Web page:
Robert A. Barnett
1929 - 2020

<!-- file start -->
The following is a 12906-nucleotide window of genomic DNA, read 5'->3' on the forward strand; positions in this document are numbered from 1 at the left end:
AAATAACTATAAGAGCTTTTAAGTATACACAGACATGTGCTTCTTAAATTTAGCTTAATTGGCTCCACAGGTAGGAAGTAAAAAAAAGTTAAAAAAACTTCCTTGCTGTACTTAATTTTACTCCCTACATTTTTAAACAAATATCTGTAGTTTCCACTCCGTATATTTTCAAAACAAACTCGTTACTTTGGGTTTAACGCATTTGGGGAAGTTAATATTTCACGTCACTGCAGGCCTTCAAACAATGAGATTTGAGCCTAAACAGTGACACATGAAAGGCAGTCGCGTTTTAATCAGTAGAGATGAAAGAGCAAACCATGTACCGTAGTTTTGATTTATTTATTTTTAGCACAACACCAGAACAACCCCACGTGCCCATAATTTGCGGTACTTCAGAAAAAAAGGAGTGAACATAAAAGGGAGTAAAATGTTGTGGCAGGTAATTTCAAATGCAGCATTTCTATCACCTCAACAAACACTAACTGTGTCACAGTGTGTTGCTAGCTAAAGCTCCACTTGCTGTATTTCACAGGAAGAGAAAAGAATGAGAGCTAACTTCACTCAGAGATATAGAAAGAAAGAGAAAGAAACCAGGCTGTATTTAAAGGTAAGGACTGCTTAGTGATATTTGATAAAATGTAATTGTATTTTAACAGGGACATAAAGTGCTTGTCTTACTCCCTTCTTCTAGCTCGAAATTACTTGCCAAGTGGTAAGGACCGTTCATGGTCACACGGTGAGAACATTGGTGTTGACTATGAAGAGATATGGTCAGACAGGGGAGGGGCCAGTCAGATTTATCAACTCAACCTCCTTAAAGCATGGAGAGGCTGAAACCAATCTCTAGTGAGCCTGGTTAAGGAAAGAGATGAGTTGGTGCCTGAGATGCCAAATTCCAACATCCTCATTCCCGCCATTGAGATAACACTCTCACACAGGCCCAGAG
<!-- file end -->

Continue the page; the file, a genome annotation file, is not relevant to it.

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Robert A. Barnett Robert Aaron Barnett passed away peacefully on June 9, 2020 in San Rafael. He was 90. Robert was born in Manhattan, New York to entrepreneur Rueben Barnett of England and activist Fanny Rosenbloom of Romania. He had two younger brothers, Richard and Frank. Robert enjoyed a full life of study, music, and adventure. As a boy, Robert played clarinet, emulating his hero, Benny Goodman. He excelled at chess, winning tournaments into his 60s. He loved reading history and nature books, and was a stamp collector. He attended the Bronx High School of Science for gifted kids. At age 17, Robert took a Greyhound bus to Chicago, where he hitch-hiked solo along Route 66 to Los Angeles. His first job was as a busboy at Clifton's. There, he fell in love with Los Angeles. The sun, glamour, sailing. It was 1947. The war was over. Colleges filled up and USC called his name. Robert played the clarinet with the Trojan Marching Band, "Fight on!" His outgoing personality led to being president of his ZBT fraternity. He bought a sailboat with friends, frequenting Catalina. In 1951, he earned a BA in Philosophy from USC, and in 1955, a law degree from Harvard University. He met his first wife, Joyce Rosenberg, at a "jolly-up" dance at Brandeis University in Boston, Mass. In 1959, they married and started a family in Los Angeles. They had two children, Donna and Ethan Barnett. Robert's career included: L.A. defense attorney for the flamboyant Gladys Towles Root but Robert preferred less contentious work, and became an Administrative Law Judge (ALJ) with the California Public Utilities Commission (PUC). He served from 1963-2014 at the PUC, with a stint at AirCal as General Counsel from 1978-1984. Robert was appointed Chief Administrative Law Judge at the PUC from 1975-1978, and throughout his career was involved in major decisions. He appeared before the Supreme Court of California, the 9th Federal Court of Appeals, and the Superior Court. In 1978, he was admitted to the U.S. Supreme Court. As a CPUC ALJ, Robert was the presiding officer for the PG&E bankruptcy, the Diablo Canyon review of construction, Southern California Edison (SCE) and SoCal Gas rate cases, as well as cases regarding water, trucking and environmental impact reports. Robert loved skiing in his younger days and also routinely participated in poker tournaments. He wrote and directed musicals performed by The Single Ski Club of Los Angeles. He had a sharp wit and loved trivia. He was particularly proud of almost becoming a contestant on the TV show, Jeopardy, "if it weren't for that clicker!" Robert met his second wife, Nola Pino, while both were employed at the PUC in San Francisco. Married in 1983, they enjoyed 60+ world cruises, themed parties in festive getups, and daily crossword puzzles. "Bob," as he was more commonly known, is remembered by friends and family as, "The nicest man!" He will be dearly missed by his wife Nola Barnett, and surviving family members: Donna Barnett, Ethan Barnett, and grandchildren Sam and Andrew Barnett; Nola's son, Warren Pino and his children, Amy Moses, and Ryan and Allison Pino. Bob enjoyed a special bond with brother-in-law, Franklin Rosenberg, niece Lynne Shulman, and his surviving best friend of 72 years, Merle Horwitz, who reflected, "He was a dear friend. A good guy. Indeed, he was a mensch." Rest in peace.